Technical Overview of Enervator
Below is a technical overview of Enervator.
*Enervator is described in more detail in Steve Huckle’s PhD Thesis. Some of the information here borrows excerpts from that work.
Enervator, which has a token symbol EOR, is an ERC777 token contract that inherits from OpenZeppelin’s implementation of ERC777. It aims to incentivise energy efficiency. Figure 1, below, shows that several other contracts support the token. They chiefly manage the supply and value of EOR and allow the exchange of sovereign currencies for the token.
Figure 1: Enervator class diagram
EnervatorManager is the default operator of Enervator. It holds the supply of EOR and sets the parameters that derive EOR’s value.
EnervatorManager inherits from OpenZeppelin interfaces, IERC777Sender and IERC777Recipient, which provide definitions of hook functions that
EnervatorManager implements. Those functions are called when EOR are sent or received. In particular,
EnervatorManager implements the
tokensToSend hook so that it calls a function from the
Exchanger contract that updates the
BuyDB contract with details of the tokens sent. As well as the
BuyDB contract, the
Exchanger contract maintains links to the
Forex contract, which has functions that set and get the US Dollar exchange rates for sovereign currencies, and the
DepositDB contract, which contains sovereign currency deposits. Those deposits govern the amount of EOR that can be bought.
Enervator is interfaced by two demos’ (please read ‘Loading Eneradmin and Enerchanger’, below, before trying to load the apps’ in your browser):
Eneradmin is responsible for managing Enervator. It mainly interacts with the
EnervatorManager contract, described above. Figure 2, below, shows that it manages the supply of EOR, as well as setting the token’s value parameters and the sovereign currency US Dollar exchange rates. You do not (should not) have permissions to set any parameters with Eneradmin, but you can read both the token’s parameters and any exchange rates that have been set.
Figure 2: Eneradmin use case diagram
Enerchanger converts those exchange rates into their equivalent EOR value. It mainly interacts with the
Exchanger contract, described above. Figure 3, below, shows that it is a proof of concept that simulates depositing cash and buying EOR. To use
Enerchanger, first deposit some cash (imagine that’s a PayPal link or some such like), then use that deposit to buy some EOR.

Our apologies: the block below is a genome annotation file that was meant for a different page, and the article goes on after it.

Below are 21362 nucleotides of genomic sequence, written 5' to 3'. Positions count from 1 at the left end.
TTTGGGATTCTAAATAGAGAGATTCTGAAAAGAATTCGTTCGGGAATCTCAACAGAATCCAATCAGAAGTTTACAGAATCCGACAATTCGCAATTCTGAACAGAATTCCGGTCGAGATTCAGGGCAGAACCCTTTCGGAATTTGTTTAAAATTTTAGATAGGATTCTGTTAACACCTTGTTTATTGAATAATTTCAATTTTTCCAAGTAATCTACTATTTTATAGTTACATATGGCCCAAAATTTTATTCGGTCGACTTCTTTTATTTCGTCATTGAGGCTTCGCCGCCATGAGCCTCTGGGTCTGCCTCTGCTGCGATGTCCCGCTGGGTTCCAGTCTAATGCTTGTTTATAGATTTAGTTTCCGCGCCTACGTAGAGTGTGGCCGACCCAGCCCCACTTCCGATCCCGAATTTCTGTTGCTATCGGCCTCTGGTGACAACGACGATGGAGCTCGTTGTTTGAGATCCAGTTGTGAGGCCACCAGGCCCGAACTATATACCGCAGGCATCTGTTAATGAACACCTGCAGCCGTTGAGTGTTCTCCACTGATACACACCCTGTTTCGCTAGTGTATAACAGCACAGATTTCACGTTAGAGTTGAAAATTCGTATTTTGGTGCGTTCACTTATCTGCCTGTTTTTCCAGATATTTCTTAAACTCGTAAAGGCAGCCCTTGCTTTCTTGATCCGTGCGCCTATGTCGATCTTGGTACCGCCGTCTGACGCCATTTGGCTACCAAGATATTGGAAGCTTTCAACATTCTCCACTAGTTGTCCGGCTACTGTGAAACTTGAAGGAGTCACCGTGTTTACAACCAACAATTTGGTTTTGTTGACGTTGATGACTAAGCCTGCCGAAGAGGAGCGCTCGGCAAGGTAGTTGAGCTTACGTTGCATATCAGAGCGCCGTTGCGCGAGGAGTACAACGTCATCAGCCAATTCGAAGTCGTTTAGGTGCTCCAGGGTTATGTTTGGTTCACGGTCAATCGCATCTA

Figure 3: Enerchanger use case diagram
Enerchanger are web-based applications written in React. They employ a Redux state container that governs interactions with Ethereum via ethers.js, which uses web3.js as a provider, via the browser extension MetaMask. They also implement type-safety through Typescript. They are built and bundled using webpack.
Enervator is deployed at address 0x5483b2996BBa07330E188Fe10BB101d4c1Ac8530 on Ethereum’s Rinkeby Test Network.
webpack bundled apps Eneradmin and Enerchanger are deployed to dat, which is a peer-to-peer distributed data protocol. They are kept online via homebase, which is daemonised, via pm2, on a server with the dat tools installed.
An alternative to dat is ipfs. However, in this author’s opinion, dat is significantly easier to deploy and maintain than ipfs, not least because, with dat, you can copy new files to the same directory, and keep the same hash address. With ipfs, new files results in a new hash (although, I think there are ways to use DNS to circumvent that). Additionally, this author struggled to keep ipfs resources pinned and online, whereas homebase manages that seamlessly. Finally, dat appears much less corporate than ipfs.
Loading Eneradmin and Enerchanger
To load Eneradmin and Enerchanger in a web browser, you will need to be running Firefox with the Dat P2P Protocol and MetaMask extensions installed. MetaMask should be pointing at the Rinkeby Test Network, and you will need a few test Ether in your MetaMask wallet - you can get those from the Rinkeby Faucet.
Figure 4: The Enerchanger frontend interface